I’d love to have the time and money he had. Able to quit my job and go 60% over budjet and still technically not owe the bank a penny as it was from friends and family.

 

Do you happen to like polished things? 9_9 

 

They are not going "over budget"; they are building to the necessary specification but the materials were too overpriced. For self-builders, until the point of destitution suely money is a dependent variable?

 

not-overweight-just-too-short.jpg.7cfc3c74269cd3139ad957f58ba4b1a4.jpg

 

 

 

 

Edited by Ferdinand

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I haven't watched this one yet (don't watch commercial tv live)

 

But just last week on George Clarke's "ugly house" they created a first floor balcony that only had posts and a top rail, not even sheets of glass to fill in the gaps.

 

I wish they would concentrate more on the technicalities like heating system, insulation levels, ventilation system and as build SAP value, but I guess that would be too boring?  Running out of money, nowhere to live and (a recurring theme) new baby on the way are much better entertainment value.

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13 minutes ago, ProDave said:

I haven't watched this one yet (don't watch commercial tv live)

 

But just last week on George Clarke's "ugly house" they created a first floor balcony that only had posts and a top rail, not even sheets of glass to fill in the gaps.

 

I wish they would concentrate more on the technicalities like heating system, insulation levels, ventilation system and as build SAP value, but I guess that would be too boring?  Running out of money, nowhere to live and (a recurring theme) new baby on the way are much better entertainment value.

 

This weeks was a little better and they didn't do a bad job of making something reasonable from a pile of sh*t :D

BUT, the black render was awful. Patchy, uneven and looked terrible.

PLUS, you do left wondering how "real world" some of the costings are. Discounts and freebies galore I suspect!

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It was a nice house that they built, but I really did think he was being obsessive about the insulation. Just because you can get the U-Value down to 0.07 doesn't mean it is worthwhile to do so. I'm not convinced the quadruple glazing would pay for itself either.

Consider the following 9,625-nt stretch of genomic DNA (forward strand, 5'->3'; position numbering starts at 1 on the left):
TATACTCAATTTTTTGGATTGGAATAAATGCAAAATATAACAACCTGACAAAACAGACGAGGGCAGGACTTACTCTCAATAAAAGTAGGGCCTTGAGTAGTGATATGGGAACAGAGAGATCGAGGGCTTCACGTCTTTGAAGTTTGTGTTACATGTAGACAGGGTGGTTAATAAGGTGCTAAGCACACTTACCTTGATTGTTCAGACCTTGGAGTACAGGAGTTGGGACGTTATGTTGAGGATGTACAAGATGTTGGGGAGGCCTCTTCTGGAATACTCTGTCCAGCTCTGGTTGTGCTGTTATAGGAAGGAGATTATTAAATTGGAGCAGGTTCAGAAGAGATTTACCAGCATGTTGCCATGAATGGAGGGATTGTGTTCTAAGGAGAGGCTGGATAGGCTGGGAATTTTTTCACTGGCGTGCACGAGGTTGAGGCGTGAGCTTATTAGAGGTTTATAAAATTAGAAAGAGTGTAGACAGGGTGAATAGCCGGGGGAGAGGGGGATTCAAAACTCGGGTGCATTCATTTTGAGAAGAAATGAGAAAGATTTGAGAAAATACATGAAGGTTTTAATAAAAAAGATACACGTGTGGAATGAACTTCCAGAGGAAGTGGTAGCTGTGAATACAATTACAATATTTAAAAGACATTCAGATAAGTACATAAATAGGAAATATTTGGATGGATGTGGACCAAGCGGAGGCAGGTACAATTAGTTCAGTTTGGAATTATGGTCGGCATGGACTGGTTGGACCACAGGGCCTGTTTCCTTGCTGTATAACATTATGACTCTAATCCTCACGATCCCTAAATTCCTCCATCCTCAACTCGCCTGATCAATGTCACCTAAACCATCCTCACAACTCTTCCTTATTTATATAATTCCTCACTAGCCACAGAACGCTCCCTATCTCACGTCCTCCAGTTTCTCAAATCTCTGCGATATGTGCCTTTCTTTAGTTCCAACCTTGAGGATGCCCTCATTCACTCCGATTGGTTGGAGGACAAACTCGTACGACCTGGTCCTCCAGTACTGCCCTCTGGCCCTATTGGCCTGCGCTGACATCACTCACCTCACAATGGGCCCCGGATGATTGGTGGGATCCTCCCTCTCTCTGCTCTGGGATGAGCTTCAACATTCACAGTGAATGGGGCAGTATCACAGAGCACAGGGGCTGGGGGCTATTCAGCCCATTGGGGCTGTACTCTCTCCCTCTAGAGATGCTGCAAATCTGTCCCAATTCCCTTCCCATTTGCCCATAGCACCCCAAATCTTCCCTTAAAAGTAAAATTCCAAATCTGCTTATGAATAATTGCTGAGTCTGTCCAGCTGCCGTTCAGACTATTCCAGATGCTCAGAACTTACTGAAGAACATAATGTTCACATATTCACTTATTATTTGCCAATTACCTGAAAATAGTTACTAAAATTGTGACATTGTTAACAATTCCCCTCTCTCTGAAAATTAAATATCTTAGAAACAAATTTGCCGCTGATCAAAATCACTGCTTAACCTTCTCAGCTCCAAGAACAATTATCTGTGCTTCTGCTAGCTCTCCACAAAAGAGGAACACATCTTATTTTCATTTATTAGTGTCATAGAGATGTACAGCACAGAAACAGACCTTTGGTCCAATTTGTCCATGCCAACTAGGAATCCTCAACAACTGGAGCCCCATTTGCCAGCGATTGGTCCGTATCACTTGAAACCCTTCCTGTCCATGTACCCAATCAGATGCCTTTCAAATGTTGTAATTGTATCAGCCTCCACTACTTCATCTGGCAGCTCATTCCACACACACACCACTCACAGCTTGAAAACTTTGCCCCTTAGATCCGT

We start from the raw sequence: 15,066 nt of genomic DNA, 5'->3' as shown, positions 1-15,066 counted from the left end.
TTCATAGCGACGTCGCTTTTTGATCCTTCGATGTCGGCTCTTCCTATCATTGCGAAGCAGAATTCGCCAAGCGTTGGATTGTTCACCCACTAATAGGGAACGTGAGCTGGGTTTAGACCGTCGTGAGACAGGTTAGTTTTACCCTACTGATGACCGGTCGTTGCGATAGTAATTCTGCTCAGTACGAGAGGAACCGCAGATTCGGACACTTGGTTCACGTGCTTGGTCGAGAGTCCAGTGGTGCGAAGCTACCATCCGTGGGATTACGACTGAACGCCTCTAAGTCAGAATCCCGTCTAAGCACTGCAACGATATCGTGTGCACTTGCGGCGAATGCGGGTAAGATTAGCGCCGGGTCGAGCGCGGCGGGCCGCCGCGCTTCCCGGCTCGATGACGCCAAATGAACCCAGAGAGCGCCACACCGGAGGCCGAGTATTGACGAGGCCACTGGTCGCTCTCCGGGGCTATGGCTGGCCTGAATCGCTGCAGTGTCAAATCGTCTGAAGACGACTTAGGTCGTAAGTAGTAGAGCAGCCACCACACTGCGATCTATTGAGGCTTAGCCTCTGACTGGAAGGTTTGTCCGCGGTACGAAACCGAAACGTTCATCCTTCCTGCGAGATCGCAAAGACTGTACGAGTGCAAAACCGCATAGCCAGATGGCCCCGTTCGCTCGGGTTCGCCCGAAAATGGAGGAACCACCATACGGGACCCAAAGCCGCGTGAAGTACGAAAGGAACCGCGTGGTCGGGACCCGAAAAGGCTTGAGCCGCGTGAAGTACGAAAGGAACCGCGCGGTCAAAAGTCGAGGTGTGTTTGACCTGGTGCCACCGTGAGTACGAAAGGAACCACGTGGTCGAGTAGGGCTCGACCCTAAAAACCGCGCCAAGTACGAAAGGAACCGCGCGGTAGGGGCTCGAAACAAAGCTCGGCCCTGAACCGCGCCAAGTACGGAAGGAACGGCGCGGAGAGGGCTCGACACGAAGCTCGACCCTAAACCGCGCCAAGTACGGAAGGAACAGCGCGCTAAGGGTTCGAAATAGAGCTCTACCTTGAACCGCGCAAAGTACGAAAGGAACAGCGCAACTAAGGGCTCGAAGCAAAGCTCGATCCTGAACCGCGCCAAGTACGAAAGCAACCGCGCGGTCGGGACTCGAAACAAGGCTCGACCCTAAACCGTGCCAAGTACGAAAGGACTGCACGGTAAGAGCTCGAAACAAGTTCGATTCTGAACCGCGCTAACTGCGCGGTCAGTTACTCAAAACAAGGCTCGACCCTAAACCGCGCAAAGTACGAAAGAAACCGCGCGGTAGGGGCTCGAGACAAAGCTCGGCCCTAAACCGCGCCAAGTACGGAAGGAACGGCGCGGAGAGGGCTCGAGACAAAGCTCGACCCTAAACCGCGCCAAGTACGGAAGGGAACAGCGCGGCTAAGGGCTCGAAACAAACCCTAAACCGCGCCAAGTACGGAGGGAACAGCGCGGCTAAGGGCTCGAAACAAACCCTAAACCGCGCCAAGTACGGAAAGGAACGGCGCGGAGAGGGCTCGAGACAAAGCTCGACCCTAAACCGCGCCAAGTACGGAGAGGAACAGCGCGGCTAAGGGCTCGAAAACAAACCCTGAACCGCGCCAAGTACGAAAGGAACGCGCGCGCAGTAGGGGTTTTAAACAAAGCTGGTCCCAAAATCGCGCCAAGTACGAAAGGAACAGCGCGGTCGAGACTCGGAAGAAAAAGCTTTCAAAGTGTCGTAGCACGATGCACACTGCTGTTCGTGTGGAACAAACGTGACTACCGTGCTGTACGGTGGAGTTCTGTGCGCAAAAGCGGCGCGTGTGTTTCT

Considering the size of the house, 100mm extra width in all directions and a U-vlaue of 0.14 would perhaps have been a better compromise.

 

I'm a lot more compromising now than I was at his age to be fair.

 

As for the stairs this is a recurring Grand Designs mystery. Even if you could get away with it why would you want to take the risk.

 

 

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Are building control documents available through "public information requests"?

I guess not if they used a private firm.

I'm almost tempted to ask for a copy of the completion cert :)

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13 minutes ago, Barney12 said:

Are building control documents available through "public information requests"?

I guess not if they used a private firm.

I'm almost tempted to ask for a copy of the completion cert :)

 

When it inevitably goes on the market in a couple of months, you could ask.

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There was another one where they used stainless steel yacht rigging wire stretched across at seemingly random angles.  It clearly fell foul of the "will not pass a 100mm diameter sphere" and in a final sequence, a polycarbonate sheet had been added to make it pass, with the clear implication it would later be removed.